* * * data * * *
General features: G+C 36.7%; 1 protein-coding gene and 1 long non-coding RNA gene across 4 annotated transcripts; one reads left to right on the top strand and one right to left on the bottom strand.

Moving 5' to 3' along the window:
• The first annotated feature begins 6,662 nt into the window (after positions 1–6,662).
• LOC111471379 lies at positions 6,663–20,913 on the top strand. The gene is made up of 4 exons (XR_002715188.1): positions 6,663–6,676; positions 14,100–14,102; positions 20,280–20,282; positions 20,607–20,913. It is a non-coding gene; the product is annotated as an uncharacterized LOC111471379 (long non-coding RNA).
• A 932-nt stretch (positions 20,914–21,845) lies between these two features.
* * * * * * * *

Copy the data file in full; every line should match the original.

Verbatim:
General features: G+C 36.7%; 1 protein-coding gene and 1 long non-coding RNA gene across 4 annotated transcripts; one reads left to right on the top strand and one right to left on the bottom strand.

Moving 5' to 3' along the window:
• The first annotated feature begins 6,662 nt into the window (after positions 1–6,662).
• LOC111471379 lies at positions 6,663–20,913 on the top strand. The gene is made up of 4 exons (XR_002715188.1): positions 6,663–6,676; positions 14,100–14,102; positions 20,280–20,282; positions 20,607–20,913. It is a non-coding gene; the product is annotated as an uncharacterized LOC111471379 (long non-coding RNA).
• A 932-nt stretch (positions 20,914–21,845) lies between these two features.